somewhat subjective and this is one of the limitations of the review.
This article rst discusses the methods and samples used by the studies in the review
and then discusses the studies themselves. It divides the studies into two groups:
those that used volunteer opinions and attitudes towards management practices as
the independent variable and those that used specic management actions as the
independent variable. It identies 11 best practices that have received research support
and identies several more practices that have not received support. The penultimate
section of the article discusses research on special types of volunteering: volunteering
in small volunteer-run organisations, volunteering in membership associations, public
sector volunteering, episodic volunteering and corporate volunteering. The conclusion
draws implications for managers and makes recommendations for future research.
Methods and samples
The best way to study volunteering is to use a longitudinal method, and a few
studies did this (Davis et al, 2003; Tang et al, 2010; Beirne and Lambin, 2013), but
most studies used cross-sectional methods. Some of these attempted to make causal
claims by using structural equation modelling (Farmer and Fedor, 1999; Grube and
Piliavin, 2000; Vecina and Chacón, 2005; Costa et al, 2006; Boezeman and Ellemers,
2007; Kim et al, 2007; Waters and Bortree, 2007; Tang et al, 2010; Dwiggins-Beeler
et al, 2011; Vecina et al, 2012; Huynh et al, 2012; Allen and Mueller, 2013; Dwyer
et al, 2013; Alfes et al, 2016). Most used self-reported surveys given to convenience
samples of volunteers.
Six articles surveyed volunteer programme managers, not the volunteers themselves,
and looked for correlations between management practices and managers’ perceptions
Evidence-based volunteer management
3
of positive volunteer outcomes (Hager and Brudney, 2004, 2015; Cuskelly et al,
2006; Stirling et al, 2011; Studer, 2015; Rogers et al, 2016). These outcomes included
retention alone (Hager and Brudney, 2004; Cuskelly et al, 2006), both recruitment
and retention (Stirling et al, 2011; Hager and Brudney, 2015; Studer, 2015) and
client satisfaction (Rogers et al, 2016). Two of these articles used a large, nationally
representative random sample (N = 1,354) of non-prot organisations in the United
States (Hager and Brudney, 2004, 2015) and the other four respectively used a sample
of Australian volunteer rugby clubs (Cuskelly et al, 2006), a sample of American
hospitals (Rogers et al, 2016), a selective sample of Australian non-prots (Stirling
et al, 2011) and a representative sample of Swiss non-prots (Studer, 2015). Table 1
provides a summary of the studies, classied by method of analysis, dependent variables
and independent variables.
Table 1: Studies classified by method, dependent variables and independent variables
Study type Studies
Method:
longitudinal survey
Davis et al, 2003; Tang et al, 2010; Beirne and Lambin, 2013
Method: structural
equation modelling
Farmer and Fedor, 1999; Grube and Piliavin, 2000; Vecina and Chacón, 2005;
Costa et al, 2006; Boezeman and Ellemers, 2007; Kim et al, 2007; Waters and
Bortree, 2007; Peloza et al, 2009; Tang et al, 2010; Dwiggins-Beeler et al, 2011;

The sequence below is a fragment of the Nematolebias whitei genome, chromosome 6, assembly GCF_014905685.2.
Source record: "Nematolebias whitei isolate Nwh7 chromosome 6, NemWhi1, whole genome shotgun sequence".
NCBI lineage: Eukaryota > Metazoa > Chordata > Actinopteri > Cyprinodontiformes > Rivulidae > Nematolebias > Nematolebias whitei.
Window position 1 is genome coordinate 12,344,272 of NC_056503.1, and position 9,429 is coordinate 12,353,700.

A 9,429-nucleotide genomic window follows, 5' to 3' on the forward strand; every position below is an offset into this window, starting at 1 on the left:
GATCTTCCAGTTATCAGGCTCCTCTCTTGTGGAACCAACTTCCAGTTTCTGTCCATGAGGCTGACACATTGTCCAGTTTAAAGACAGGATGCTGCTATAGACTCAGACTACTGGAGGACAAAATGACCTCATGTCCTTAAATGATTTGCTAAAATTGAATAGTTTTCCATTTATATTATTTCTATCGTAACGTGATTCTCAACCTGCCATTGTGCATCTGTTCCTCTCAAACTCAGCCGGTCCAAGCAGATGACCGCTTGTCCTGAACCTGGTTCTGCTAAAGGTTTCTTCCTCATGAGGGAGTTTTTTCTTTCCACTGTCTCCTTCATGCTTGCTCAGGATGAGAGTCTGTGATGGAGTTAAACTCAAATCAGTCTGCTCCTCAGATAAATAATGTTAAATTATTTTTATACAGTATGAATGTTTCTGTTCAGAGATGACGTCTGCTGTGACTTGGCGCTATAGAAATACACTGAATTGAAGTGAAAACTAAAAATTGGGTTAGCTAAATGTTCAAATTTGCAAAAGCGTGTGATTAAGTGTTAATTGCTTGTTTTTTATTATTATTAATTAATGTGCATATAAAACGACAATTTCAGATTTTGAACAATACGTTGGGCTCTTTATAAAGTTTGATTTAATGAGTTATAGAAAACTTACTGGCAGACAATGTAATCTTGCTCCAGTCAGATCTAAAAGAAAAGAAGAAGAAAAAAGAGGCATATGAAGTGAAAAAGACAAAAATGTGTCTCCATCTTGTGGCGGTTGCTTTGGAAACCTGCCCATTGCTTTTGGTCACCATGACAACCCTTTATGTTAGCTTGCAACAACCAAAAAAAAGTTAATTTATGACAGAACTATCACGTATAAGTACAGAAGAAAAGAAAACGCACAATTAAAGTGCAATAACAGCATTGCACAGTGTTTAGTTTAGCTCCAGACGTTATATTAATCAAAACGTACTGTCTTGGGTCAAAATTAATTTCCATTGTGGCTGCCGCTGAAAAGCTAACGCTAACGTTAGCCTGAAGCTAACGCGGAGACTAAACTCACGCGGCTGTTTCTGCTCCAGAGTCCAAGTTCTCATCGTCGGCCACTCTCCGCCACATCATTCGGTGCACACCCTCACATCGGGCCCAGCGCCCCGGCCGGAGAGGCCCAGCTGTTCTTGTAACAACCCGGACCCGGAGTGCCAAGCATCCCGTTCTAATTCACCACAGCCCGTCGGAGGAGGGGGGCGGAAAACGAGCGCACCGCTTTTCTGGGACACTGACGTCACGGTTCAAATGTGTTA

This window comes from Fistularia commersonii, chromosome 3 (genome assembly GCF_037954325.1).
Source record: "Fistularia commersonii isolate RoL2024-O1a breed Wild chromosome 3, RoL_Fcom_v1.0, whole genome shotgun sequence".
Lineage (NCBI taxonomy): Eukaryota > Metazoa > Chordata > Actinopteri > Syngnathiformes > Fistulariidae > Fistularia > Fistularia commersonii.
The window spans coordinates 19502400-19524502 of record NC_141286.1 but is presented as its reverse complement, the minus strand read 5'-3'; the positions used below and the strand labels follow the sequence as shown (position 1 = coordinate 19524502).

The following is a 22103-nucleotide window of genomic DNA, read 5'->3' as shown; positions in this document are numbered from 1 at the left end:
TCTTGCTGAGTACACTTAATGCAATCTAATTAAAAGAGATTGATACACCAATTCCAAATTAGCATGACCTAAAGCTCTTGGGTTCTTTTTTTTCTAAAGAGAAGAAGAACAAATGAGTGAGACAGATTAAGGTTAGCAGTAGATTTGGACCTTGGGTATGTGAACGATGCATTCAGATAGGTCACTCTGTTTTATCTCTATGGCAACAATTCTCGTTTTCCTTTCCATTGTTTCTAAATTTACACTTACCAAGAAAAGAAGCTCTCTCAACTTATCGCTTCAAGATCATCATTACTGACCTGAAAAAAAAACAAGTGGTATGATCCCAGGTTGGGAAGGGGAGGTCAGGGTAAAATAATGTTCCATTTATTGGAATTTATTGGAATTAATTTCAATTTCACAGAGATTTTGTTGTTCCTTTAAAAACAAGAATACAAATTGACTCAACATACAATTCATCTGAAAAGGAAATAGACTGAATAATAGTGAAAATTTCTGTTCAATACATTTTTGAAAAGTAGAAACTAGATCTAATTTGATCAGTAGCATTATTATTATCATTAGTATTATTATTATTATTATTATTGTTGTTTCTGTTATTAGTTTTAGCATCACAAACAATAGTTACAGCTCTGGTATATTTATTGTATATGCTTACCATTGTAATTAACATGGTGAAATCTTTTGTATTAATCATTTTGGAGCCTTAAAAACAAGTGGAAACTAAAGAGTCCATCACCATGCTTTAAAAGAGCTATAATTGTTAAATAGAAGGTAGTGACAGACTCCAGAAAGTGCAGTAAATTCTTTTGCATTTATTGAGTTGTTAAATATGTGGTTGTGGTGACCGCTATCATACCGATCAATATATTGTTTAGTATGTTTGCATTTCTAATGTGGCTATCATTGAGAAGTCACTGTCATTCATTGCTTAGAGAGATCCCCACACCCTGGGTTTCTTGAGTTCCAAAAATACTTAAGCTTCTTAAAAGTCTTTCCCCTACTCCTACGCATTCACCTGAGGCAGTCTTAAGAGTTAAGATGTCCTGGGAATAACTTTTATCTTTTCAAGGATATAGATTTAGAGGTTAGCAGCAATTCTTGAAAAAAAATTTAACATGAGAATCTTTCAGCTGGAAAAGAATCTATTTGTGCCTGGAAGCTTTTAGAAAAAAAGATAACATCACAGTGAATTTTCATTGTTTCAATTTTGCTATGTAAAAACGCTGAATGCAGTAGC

Vecina et al, 2012; Huynh et al, 2012; Allen and Mueller, 2013; Dwyer et al,
2013; Haivas et al, 2013; Van Schie et al, 2015; Alfes et al, 2016; Malinen and
Harju, 2017
Method: cross-
sectional
correlations and
regression
Nelson et al, 1995; Cnaan and Cascio, 1998; Farmer and Fedor, 2001; Hager
and Brudney, 2004; Peterson, 2004; Finkelstein et al, 2005; Wisner et al, 2005;
Cuskelly et al, 2006; Hellman and House, 2006; Hobson and Heler, 2007;
Kulik, 2007; Caldwell et al, 2008; Finkelstein, 2008; Karl et al, 2008; Millette
and Gagné, 2008; Booth et al, 2009; Hidalgo and Moreno, 2009; Hustinx and
Handy, 2009; Stukas et al, 2009; Tang et al, 2009; Garner and Garner, 2011;
Stirling et al, 2011; Gazley, 2012; Nesbit and Gazley, 2012; Dwyer et al, 2013;
Østerlund, 2013; Presti, 2013; Vecina et al, 2013; Hager, 2014; Newton et al,
2014; Gatignon-Turnau and Mignonac, 2015; Hager and Brudney, 2015; Studer,
2015; Erasmus and Morey, 2016; Hyde et al, 2016; Nencini et al, 2016; Rogers et
al, 2016
Method: experiment Clary et al, 1994; Fisher and Ackerman, 1998; Boezeman and Ellemers, 2007,
2014a, 2014b
Dependent variable:
intent to continue
volunteering
Farmer and Fedor, 1999; Grube and Piliavin, 2000; Vecina and Chacón, 2005;
Wisner et al, 2005; Hellman and House, 2006; Kim et al, 2007; Karl et al, 2008;
Millette and Gagné, 2008; Hidalgo and Moreno, 2009; Stukas et al, 2009;
Dwiggins-Beeler et al, 2011; Gazley, 2012; Huynh et al, 2012; Allen and Mueller,
2013; Vecina et al, 2013; Newton et al, 2014; Hyde et al, 2016; Nencini et al,
2016
Dependent
variable: volunteer
satisfaction
Cnaan and Cascio, 1998; Boezeman and Ellemers, 2014a; Costa et al, 2006;
Hellman and House, 2006; Hobson and Heler, 2007; Kulik, 2007; Craig-Lees et al,
2008; Finkelstein, 2008; Karl et al, 2008; Stukas et al, 2009; Dwiggins-Beeler et
al, 2011; Garner and Garner, 2011; Vecina et al, 2012; Dwyer et al, 2013; Nencini
et al, 2016
Dependent variable:
time volunteered
Cnaan and Cascio, 1998; Farmer and Fedor, 1999, 2001; Grube and Piliavin, 2000;
Jamison, 2003; Finkelstein et al, 2005; Waters and Bortree, 2007; Craig-Lees et
al, 2008; Finkelstein, 2008; Randle and Dolnicar, 2009
Christopher Einolf
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Studies of volunteer opinions and attitudes about organisations
One type of study uses measures of volunteers’ opinions, traits and attitudes towards the
organisation where they volunteer and relates these measures to dependent variables.
Commonly used independent variables include commitment, engagement and
satisfaction with management actions. Commonly used dependent variables include
intent to continue volunteering and hours volunteered. Volunteer satisfaction is often
included as a dependent variable and is also used as an intermediate variable between